Let me set the scene: It’s a hot summer night and you’re in bed with a book. The window is open — sometimes a reader needs to hear crickets — and the room is bright enough so you can make out words on the page but not so bright that you can see what’s in the shadows behind the closet door. You’re looking for a little scare, just enough to raise goose bumps on the back of your neck. Three new books fit the bill.
Kate Alice Marshall’s I AM STILL ALIVE (Viking, 336 pp., $17.99; ages 12 and up) may be the grand poobah of this season’s young adult thriller category, giving suspense pros like Lois Duncan and Stephen King a run for their (abundant) money. This tense wire of a novel thrums with suspense, but also unexpectedly poignant moments.
It opens like this: “I’m alone. I don’t have much food. The temperature is dropping. No one is coming for me.” Jess Cooper is writing in a notebook. She’s 16 years old, marooned in a remote corner of Alaska, where she was sent to live with her father after her mother died in a car accident. Through a series of flashbacks, we learn that Jess hardly knew her father and that she’s still recovering from her own injuries (both psychic and physical) from the wreck that killed her mother.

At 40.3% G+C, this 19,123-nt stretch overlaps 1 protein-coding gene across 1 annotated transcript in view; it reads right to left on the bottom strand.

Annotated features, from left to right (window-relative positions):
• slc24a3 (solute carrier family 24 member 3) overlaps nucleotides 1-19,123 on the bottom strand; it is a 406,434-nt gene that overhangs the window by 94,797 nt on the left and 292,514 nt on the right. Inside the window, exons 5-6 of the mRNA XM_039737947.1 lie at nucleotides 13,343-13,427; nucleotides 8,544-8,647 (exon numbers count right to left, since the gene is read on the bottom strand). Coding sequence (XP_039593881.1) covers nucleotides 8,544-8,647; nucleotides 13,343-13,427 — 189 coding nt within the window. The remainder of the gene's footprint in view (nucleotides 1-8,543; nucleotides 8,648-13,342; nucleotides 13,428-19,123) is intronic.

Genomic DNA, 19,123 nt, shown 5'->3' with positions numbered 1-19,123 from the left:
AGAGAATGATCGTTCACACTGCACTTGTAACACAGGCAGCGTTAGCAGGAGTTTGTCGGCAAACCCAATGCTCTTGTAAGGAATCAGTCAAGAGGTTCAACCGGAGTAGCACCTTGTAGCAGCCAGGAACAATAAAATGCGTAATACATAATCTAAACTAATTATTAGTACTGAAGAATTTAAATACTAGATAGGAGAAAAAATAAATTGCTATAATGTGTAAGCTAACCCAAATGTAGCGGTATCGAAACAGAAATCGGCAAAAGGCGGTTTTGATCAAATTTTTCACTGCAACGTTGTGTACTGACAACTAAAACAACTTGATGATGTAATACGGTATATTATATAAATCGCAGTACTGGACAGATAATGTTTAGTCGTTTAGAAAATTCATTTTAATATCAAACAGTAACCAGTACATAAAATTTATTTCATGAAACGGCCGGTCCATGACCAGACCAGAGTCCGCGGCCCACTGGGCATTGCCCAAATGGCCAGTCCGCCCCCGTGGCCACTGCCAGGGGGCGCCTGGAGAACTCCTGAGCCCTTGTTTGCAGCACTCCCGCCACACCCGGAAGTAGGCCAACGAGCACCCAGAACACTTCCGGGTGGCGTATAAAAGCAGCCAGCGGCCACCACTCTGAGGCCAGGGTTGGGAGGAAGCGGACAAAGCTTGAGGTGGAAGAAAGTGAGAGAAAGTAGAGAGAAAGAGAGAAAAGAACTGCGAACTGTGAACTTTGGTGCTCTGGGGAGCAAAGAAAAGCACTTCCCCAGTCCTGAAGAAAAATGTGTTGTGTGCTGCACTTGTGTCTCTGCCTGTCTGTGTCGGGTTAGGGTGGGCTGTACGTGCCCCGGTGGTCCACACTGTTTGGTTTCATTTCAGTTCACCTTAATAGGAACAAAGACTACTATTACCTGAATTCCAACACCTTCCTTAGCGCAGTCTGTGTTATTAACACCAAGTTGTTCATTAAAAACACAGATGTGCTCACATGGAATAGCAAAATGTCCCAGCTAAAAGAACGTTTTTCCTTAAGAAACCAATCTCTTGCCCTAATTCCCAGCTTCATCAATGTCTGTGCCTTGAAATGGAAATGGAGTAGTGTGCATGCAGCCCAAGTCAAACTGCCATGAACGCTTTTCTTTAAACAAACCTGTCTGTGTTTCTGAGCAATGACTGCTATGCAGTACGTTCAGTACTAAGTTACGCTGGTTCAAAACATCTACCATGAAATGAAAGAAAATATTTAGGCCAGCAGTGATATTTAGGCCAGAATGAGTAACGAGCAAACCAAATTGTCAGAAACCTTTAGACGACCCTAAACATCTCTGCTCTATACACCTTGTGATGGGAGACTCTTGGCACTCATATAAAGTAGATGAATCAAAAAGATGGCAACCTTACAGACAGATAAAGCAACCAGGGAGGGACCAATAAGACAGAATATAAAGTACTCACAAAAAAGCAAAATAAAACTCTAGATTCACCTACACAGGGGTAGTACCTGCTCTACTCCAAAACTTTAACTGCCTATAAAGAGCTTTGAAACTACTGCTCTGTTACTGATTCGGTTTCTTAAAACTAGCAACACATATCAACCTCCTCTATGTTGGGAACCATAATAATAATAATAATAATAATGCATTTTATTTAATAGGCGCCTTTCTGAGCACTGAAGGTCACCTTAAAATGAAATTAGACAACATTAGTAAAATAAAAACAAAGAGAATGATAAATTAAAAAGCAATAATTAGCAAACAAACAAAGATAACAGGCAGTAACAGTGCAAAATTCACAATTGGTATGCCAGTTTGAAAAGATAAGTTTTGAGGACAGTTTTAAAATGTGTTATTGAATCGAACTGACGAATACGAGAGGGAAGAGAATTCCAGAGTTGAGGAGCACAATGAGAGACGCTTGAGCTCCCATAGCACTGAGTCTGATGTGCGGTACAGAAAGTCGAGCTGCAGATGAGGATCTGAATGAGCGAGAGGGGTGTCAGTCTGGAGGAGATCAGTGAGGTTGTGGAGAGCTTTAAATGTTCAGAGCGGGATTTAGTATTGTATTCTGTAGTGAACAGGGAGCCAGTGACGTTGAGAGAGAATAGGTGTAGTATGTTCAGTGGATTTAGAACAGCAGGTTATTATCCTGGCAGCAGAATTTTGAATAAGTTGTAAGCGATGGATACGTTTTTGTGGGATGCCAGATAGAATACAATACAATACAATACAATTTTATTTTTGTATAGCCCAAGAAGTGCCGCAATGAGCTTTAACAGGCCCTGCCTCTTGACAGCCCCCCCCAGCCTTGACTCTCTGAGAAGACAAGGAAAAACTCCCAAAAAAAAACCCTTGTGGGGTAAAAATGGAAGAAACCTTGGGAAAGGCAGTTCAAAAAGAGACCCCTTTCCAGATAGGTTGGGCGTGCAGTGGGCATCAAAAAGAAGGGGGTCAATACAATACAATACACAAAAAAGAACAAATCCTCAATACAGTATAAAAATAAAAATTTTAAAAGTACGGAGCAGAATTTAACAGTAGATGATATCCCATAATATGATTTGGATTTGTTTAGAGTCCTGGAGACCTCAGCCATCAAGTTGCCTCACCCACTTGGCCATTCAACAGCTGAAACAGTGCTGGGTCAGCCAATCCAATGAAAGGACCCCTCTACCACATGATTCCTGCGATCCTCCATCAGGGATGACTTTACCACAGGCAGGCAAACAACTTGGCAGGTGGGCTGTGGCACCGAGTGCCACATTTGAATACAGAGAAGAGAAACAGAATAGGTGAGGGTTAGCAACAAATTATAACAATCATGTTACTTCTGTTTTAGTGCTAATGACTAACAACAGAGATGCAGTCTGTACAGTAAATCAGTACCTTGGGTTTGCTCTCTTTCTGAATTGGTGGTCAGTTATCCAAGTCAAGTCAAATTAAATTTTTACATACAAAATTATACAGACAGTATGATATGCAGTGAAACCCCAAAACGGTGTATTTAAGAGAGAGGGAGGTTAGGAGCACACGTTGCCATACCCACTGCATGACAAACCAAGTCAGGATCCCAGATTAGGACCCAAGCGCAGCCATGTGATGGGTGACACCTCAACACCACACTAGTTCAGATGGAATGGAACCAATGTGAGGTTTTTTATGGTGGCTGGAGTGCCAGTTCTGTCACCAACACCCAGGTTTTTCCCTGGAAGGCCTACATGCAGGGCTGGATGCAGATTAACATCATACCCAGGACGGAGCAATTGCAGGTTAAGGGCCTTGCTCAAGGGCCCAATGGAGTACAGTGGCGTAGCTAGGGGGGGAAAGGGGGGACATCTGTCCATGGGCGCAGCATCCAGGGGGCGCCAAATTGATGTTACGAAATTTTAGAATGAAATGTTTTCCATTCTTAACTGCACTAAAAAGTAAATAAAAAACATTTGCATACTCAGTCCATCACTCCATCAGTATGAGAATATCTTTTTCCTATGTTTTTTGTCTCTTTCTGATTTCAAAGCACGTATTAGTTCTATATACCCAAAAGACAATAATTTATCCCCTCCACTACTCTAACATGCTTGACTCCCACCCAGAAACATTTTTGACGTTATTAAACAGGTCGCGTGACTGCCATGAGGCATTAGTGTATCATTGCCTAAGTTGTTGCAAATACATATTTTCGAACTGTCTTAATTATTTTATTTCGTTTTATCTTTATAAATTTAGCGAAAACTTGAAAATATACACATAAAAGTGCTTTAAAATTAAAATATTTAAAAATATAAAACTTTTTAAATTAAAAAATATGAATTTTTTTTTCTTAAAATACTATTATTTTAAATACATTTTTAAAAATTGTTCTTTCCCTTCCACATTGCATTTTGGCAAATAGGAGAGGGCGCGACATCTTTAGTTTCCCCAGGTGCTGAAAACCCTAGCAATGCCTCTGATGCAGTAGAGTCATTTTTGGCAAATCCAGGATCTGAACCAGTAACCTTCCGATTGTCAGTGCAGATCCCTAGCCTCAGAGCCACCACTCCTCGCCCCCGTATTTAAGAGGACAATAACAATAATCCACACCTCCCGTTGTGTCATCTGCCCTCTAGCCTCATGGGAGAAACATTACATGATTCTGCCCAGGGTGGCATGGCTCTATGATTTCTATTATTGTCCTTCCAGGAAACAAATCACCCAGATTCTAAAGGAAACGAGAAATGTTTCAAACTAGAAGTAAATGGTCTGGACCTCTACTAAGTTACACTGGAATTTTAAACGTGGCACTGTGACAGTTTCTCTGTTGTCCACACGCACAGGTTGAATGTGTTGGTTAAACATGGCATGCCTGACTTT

Yes, this is a lot to absorb, but Marshall metes out the bad news gracefully. One has the sense that she knows her audience well; “I Am Still Alive” is bound to appeal to the same tragedy-thirsty teenagers who made “The Fault in Our Stars” a phenomenon.
Not surprisingly, Jess doesn’t take kindly to her father’s isolated, rugged way of life: Think “Into the Wild” meets “The Call of the Wild.” She makes the best of it, as teenagers in novels do. (If only they were so adaptable in real life.) But then she receives yet another megadose of misfortune when three men arrive at the encampment and kill her dad, torching his cabin and most of his supplies.
This is when the chilly spine of Marshall’s story really becomes visible. And I do mean chilly. Alone, scared, baffled, Jess knows she will have to fight to survive as winter sets in. Her only company in this nightmare is her dad’s dog, Bo, who immediately assumes the lifeline status of Tom Hanks’s volleyball in “Castaway.” (Who can forget that moment when Wilson bobs out to sea?)
Luckily, in the few short weeks Jess spent with her dad, she paid close attention to his tips for navigating the wilderness: “Smart, not strong” and shelter before fire. First, she locates a rock overhang to sleep under. Then she takes stock of her dad’s charred possessions — an ax blade, a few jars, a first-aid kit and a rope — and finds a way to put each to good use.
Little by little, with many setbacks (some of them life-threatening), she builds a life for herself in the land her father loved. There are small triumphs, too — all the sweeter for having been accomplished against the odds: Jess catches her first fish, builds her first fire and weaves a scrim of hardy vines to protect herself from the elements.